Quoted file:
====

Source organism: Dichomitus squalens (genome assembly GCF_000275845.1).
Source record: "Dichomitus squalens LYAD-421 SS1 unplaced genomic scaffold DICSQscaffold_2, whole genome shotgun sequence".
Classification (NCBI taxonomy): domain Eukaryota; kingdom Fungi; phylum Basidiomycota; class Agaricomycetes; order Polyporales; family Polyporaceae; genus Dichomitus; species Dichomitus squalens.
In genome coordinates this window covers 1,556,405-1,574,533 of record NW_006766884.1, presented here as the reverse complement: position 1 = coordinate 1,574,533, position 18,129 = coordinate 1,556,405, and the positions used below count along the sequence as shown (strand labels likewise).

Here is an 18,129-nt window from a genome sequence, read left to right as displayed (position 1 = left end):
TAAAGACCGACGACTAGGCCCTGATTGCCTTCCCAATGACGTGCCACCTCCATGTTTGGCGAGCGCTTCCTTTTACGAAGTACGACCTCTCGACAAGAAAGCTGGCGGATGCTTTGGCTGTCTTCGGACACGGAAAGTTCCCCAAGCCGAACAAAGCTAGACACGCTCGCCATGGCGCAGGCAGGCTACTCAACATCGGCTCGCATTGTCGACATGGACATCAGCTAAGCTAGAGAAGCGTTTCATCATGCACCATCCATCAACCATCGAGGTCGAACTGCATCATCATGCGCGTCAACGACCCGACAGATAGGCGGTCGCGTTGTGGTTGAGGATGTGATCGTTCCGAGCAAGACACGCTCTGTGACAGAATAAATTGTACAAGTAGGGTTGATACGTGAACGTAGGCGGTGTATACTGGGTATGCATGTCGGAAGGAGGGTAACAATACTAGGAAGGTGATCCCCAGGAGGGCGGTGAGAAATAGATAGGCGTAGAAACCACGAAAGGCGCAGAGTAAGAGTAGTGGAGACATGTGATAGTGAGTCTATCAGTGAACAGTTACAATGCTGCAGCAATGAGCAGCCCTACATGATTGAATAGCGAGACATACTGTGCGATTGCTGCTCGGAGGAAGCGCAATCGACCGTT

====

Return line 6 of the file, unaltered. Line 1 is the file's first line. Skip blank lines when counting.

TAAAGACCGACGACTAGGCCCTGATTGCCTTCCCAATGACGTGCCACCTCCATGTTTGGCGAGCGCTTCCTTTTACGAAGTACGACCTCTCGACAAGAAAGCTGGCGGATGCTTTGGCTGTCTTCGGACACGGAAAGTTCCCCAAGCCGAACAAAGCTAGACACGCTCGCCATGGCGCAGGCAGGCTACTCAACATCGGCTCGCATTGTCGACATGGACATCAGCTAAGCTAGAGAAGCGTTTCATCATGCACCATCCATCAACCATCGAGGTCGAACTGCATCATCATGCGCGTCAACGACCCGACAGATAGGCGGTCGCGTTGTGGTTGAGGATGTGATCGTTCCGAGCAAGACACGCTCTGTGACAGAATAAATTGTACAAGTAGGGTTGATACGTGAACGTAGGCGGTGTATACTGGGTATGCATGTCGGAAGGAGGGTAACAATACTAGGAAGGTGATCCCCAGGAGGGCGGTGAGAAATAGATAGGCGTAGAAACCACGAAAGGCGCAGAGTAAGAGTAGTGGAGACATGTGATAGTGAGTCTATCAGTGAACAGTTACAATGCTGCAGCAATGAGCAGCCCTACATGATTGAATAGCGAGACATACTGTGCGATTGCTGCTCGGAGGAAGCGCAATCGACCGTT